Even if the U.S. Congress rejects his final Iranian nuclear deal, President Barack Obama could use his executive pen to offer Tehran a hefty portion of sanctions relief on his own.
Lawmakers have insisted on having a say on what could be a historic accord that the U.S. and five other nations are trying to finalize with Iran. The aim is to prevent the Islamic state from developing nuclear weapons, while in return Iran would get a break from U.S., European and U.N. sanctions that are choking its economy.
Negotiators are working to complete a final deal by the end of June. Talks will resume next week in Vienna, it was announced Thursday.
In the meantime, legislation is expected to pass both the Senate and House that would block Obama from using his current authority to waive congressional sanctions against Iran for at least 30 days after any final agreement, to give lawmakers time to weigh in.
However, even if Congress rejected a final agreement, Obama could take unilateral actions that — when coupled with European and U.N. sanctions relief — would allow a deal with Tehran to be implemented.
The president could suspend some existing U.S. sanctions with his waiver authority. He could issue new orders to permit financial transactions that otherwise are banned under current law. And he could simply take certain Iranians and entities, including nearly two dozen Iranian banks, off U.S. target lists, meaning they no longer would be subject to sanctions.
Only Congress can terminate its legislative sanctions. And those are some of the toughest penalties against Iran because they target its energy sector, central bank and key segments of its economy. But experts say Obama can neutralize the effect of some of those sanctions, too, and work with the Europeans to neutralize others.
Treasury official Adam Szubin told the House last month that the Obama administration doesn’t think congressional sanctions should be terminated for years to come — long after Obama leaves the White House — so that the U.S. continues to retain leverage over Tehran years into any final agreement.
But there’s more to the story.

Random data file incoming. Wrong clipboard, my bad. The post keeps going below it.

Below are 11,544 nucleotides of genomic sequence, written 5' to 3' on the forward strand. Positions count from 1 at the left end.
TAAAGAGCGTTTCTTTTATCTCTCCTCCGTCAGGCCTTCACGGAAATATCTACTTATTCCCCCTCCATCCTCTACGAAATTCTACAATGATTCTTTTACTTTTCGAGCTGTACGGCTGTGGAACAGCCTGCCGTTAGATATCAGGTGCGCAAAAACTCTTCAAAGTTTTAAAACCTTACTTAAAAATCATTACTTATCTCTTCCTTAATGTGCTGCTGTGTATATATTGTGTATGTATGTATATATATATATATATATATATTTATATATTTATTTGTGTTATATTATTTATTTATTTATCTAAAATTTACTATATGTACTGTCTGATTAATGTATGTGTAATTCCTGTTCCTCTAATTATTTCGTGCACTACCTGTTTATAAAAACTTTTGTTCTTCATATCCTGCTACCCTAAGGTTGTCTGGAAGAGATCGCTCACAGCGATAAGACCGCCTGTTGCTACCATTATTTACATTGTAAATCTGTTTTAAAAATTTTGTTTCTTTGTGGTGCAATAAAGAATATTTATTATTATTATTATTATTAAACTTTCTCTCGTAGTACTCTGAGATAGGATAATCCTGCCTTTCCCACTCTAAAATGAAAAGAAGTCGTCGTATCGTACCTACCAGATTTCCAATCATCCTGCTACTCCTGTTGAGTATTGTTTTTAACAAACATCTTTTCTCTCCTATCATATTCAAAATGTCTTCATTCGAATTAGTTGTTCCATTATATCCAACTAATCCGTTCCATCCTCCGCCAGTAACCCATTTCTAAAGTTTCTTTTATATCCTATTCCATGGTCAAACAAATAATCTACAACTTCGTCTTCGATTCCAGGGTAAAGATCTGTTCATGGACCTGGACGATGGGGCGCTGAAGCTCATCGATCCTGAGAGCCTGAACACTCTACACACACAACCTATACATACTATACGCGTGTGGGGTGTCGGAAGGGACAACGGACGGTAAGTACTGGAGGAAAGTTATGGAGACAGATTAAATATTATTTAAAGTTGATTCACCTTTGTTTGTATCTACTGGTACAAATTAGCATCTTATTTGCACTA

Says Tyler Cullis, legal fellow at the National Iranian American Council, which favors an agreement: “Some have expressed doubt whether the president can provide Iran significant sanctions relief solely on the basis of his own authority. Such doubt should be put to rest.”
He said the president “could almost gut” an entire segment of sanctions by taking Iran’s major banks off the Treasury Department’s list of Specially Designated Nationals and Blocked Persons List. Those on this list face asset freezes, and Americans are banned from doing business with them. Moreover, many U.S. and foreign banks and businesses have opted to steer clear of those on the list just to make sure they don’t violate U.S. sanctions.
If the Europeans and other nations participating with the U.S. in the nuclear talks lift their penalties against Iran, the international sanctions regime will begin to unravel, and Cullis said Obama could tell lawmakers they should work with him to join the sanctions relief campaign.
Mark Dubowitz, a leading sanctions proponent with the Washington-based Foundation for Defense of Democracies, agrees.
“It is legally possible for him to go it alone,” Dubowitz said. “He can do a lot on his own and he can do a lot with the Europeans.”
According to Dubowitz, if the Europeans lift the Iranian oil embargo, Iran could work to increase the 1.1 million barrels a day that it’s exporting now to pre-sanction levels of an estimated 2.1 million. At $50 a barrel, that would provide Iran with about $18 billion more in oil revenue every year.
Currently, those importing Iranian oil are required to pay into locked escrow accounts in a handful of countries. There’s an estimated $100 billion sitting in those accounts, and that money could be released through presidential action.
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